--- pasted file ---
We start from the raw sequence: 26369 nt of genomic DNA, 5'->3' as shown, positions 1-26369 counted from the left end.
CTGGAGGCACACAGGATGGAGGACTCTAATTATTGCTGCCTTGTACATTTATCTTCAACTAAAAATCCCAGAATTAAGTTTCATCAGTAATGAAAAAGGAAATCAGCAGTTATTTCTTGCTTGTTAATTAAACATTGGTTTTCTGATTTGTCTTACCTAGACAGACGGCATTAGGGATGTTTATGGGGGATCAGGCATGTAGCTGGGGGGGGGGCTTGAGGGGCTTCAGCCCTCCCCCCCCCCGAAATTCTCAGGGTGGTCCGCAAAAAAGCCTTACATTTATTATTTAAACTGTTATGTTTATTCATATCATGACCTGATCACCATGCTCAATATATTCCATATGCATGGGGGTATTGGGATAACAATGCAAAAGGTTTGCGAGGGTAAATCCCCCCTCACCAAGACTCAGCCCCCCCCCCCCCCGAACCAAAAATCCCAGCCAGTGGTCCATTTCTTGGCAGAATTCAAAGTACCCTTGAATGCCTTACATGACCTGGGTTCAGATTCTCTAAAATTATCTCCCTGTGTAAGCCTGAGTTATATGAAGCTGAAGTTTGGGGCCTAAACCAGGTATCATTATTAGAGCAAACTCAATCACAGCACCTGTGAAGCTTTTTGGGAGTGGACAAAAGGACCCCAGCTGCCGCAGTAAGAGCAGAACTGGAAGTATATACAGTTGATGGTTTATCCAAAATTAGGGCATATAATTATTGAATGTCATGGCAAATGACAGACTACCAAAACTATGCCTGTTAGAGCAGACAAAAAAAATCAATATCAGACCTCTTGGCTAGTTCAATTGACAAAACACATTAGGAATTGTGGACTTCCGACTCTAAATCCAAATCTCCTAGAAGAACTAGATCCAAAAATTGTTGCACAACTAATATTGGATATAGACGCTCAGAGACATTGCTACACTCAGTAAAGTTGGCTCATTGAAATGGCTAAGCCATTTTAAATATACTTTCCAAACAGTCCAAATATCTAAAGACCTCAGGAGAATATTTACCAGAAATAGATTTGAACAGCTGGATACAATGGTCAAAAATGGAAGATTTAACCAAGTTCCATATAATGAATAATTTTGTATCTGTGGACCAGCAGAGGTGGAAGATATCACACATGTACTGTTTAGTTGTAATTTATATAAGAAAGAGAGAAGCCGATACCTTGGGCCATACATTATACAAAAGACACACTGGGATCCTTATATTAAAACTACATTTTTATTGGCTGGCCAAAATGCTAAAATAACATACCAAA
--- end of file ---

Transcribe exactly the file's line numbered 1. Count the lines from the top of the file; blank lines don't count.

We start from the raw sequence: 26369 nt of genomic DNA, 5'->3' as shown, positions 1-26369 counted from the left end.